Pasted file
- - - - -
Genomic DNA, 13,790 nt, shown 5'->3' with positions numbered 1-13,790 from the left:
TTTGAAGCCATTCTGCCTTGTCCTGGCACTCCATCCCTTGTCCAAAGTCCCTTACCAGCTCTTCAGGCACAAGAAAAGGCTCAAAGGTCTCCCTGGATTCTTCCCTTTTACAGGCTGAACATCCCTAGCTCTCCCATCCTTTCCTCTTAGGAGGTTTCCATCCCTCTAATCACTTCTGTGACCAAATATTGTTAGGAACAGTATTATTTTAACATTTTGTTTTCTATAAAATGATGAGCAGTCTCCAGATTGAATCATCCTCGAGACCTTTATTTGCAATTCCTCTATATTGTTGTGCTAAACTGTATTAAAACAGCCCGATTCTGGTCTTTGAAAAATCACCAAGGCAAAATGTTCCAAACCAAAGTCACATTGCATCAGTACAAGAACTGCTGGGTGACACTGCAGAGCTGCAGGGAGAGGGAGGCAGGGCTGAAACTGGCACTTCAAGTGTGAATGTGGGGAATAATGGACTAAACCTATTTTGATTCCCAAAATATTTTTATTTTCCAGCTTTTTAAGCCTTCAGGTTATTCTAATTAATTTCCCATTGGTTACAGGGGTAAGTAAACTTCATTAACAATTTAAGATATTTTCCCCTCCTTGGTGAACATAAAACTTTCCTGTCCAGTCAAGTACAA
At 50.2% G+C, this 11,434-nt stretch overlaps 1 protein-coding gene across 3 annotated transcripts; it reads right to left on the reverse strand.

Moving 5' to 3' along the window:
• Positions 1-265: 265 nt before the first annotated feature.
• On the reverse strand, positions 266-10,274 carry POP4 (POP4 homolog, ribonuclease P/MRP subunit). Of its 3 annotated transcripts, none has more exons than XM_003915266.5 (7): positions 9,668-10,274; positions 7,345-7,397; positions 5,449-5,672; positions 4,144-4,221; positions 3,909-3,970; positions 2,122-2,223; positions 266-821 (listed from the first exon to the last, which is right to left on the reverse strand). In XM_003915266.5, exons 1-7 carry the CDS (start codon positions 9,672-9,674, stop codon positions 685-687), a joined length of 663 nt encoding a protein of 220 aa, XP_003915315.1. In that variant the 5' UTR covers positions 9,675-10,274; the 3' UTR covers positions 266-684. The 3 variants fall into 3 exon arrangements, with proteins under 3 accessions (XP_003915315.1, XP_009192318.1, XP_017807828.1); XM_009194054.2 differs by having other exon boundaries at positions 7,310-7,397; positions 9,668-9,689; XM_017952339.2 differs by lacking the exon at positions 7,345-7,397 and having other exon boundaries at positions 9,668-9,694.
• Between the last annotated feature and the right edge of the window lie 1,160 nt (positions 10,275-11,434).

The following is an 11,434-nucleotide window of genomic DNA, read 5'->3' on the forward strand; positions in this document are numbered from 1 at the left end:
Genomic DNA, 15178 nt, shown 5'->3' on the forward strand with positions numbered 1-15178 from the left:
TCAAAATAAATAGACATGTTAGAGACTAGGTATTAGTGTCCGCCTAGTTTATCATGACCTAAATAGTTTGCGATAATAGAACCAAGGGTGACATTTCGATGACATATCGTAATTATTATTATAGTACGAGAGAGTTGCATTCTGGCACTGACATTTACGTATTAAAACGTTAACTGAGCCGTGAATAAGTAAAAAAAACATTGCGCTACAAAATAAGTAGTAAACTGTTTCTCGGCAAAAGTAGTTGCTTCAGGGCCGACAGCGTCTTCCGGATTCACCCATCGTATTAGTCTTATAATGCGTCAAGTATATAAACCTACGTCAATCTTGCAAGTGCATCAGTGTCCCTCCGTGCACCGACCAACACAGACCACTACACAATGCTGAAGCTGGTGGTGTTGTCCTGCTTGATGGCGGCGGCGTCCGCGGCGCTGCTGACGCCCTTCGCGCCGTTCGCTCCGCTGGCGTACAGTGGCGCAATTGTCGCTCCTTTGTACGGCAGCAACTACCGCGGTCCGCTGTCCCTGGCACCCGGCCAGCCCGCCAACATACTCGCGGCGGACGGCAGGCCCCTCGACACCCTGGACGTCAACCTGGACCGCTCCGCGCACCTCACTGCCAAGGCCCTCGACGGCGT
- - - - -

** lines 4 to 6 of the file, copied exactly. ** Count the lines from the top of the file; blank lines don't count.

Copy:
Moving 5' to 3' along the window:
• Positions 1-265: 265 nt before the first annotated feature.
• On the reverse strand, positions 266-10,274 carry POP4 (POP4 homolog, ribonuclease P/MRP subunit). Of its 3 annotated transcripts, none has more exons than XM_003915266.5 (7): positions 9,668-10,274; positions 7,345-7,397; positions 5,449-5,672; positions 4,144-4,221; positions 3,909-3,970; positions 2,122-2,223; positions 266-821 (listed from the first exon to the last, which is right to left on the reverse strand). In XM_003915266.5, exons 1-7 carry the CDS (start codon positions 9,672-9,674, stop codon positions 685-687), a joined length of 663 nt encoding a protein of 220 aa, XP_003915315.1. In that variant the 5' UTR covers positions 9,675-10,274; the 3' UTR covers positions 266-684. The 3 variants fall into 3 exon arrangements, with proteins under 3 accessions (XP_003915315.1, XP_009192318.1, XP_017807828.1); XM_009194054.2 differs by having other exon boundaries at positions 7,310-7,397; positions 9,668-9,689; XM_017952339.2 differs by lacking the exon at positions 7,345-7,397 and having other exon boundaries at positions 9,668-9,694.